New material in the “EID 2013″ section of sierrafoot.org includes two more issue fact checks and a direct response to the article published in mid-July by candidate Greg Prada. These updates can be reached directly through links in a “new minor updates” box on the sierrafoot.org home page.
Mr. Prada’s writing presents many factual problems, but one looks like it results from voodoo math. He said that I “willfully and/or ineptly misrepresented and understated EID’s water comparative cost efficiencies by $498 per ratepayer annually.” This referred to my notes on a 2011 water cost survey that showed EID 46th cheapest of 216 California agencies. The original data was from the American Water Works Association, and that data is included in the response posted on sierrafoot.org.
My instant reaction was “Huh? Off by $498? I only paid $401.73 for water in 2011, not $900.” The AWWA survey is consistent with that, it cites $32.59 as monthly cost for 1,500 cubic feet of EID water in 2011, which extrapolates to $391.08 per year.
One new fact-check page reports current 2013 cost of 1,500 cfm of water in 26 greater Sacramento service areas. Average costs from rates are somewhat lower in this area than the California average, EID costs are slightly lower than our area average. Almost all California water agencies experienced the same financial problems in the “Great Recession”: Substantial drops in non-rate revenues triggered need to raise rates. Also, water-agencies’ cost inflation generally run about 5 percent per year. Part of that is from continuing escalation in regulatory requirements.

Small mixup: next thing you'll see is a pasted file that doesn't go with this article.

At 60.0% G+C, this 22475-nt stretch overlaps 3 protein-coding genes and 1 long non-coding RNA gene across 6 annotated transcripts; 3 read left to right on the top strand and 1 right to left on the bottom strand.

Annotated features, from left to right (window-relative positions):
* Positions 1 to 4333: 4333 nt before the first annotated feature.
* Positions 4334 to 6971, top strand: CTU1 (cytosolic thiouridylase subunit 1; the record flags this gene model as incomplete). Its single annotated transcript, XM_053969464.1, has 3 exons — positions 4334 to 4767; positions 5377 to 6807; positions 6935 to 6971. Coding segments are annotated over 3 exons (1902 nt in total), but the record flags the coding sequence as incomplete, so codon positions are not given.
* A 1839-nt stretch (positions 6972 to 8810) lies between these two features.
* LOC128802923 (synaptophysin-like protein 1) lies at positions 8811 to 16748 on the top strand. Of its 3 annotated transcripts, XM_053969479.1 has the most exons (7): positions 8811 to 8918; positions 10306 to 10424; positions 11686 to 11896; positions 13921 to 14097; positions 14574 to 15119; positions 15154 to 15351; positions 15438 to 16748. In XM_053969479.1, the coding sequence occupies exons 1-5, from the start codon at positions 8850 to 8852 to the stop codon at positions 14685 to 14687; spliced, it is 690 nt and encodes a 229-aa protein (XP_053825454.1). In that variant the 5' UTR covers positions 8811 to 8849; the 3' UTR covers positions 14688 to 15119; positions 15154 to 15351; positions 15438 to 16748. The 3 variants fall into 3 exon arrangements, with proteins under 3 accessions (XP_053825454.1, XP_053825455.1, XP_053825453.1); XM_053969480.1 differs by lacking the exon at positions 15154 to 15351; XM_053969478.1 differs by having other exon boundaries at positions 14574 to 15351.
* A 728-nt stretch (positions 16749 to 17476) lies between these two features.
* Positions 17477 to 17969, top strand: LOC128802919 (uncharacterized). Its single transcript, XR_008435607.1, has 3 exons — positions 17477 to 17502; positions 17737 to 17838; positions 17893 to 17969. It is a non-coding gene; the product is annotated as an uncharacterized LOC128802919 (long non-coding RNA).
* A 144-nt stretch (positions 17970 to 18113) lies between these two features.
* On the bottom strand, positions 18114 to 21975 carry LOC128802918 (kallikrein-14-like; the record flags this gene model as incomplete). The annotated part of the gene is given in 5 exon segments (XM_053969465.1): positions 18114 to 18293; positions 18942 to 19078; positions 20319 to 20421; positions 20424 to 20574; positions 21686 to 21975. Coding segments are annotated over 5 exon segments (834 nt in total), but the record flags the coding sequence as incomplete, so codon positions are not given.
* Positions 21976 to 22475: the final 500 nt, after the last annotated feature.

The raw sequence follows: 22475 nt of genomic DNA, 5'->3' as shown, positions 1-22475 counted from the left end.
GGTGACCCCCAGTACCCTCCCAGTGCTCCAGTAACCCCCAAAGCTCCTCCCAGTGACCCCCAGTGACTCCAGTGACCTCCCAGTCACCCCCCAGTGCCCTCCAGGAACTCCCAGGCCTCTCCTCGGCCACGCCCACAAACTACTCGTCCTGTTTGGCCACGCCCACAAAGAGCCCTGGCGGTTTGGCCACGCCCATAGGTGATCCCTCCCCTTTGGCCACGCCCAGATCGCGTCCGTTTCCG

The second new fact check is about debt, which is significant in credit rating agencies’ metrics. Standard and Poors geve EID a rating of A+, where “A” means “Strong capacity to meet financial commitments, but somewhat susceptible to adverse economic conditions and changes in circumstances.” “A” is S&P’s third best rating out of 12, second of three ratings that it classifies as Investment Grade. Moody’s most recent rating was A1, which is similar to the S&P rating.
The debt fact check also compares a few debt ratio metrics among EID and nine other randomly chosen agencies. The short summary is that EID’s metrics place it in the middle of this group.
El Dorado Hills
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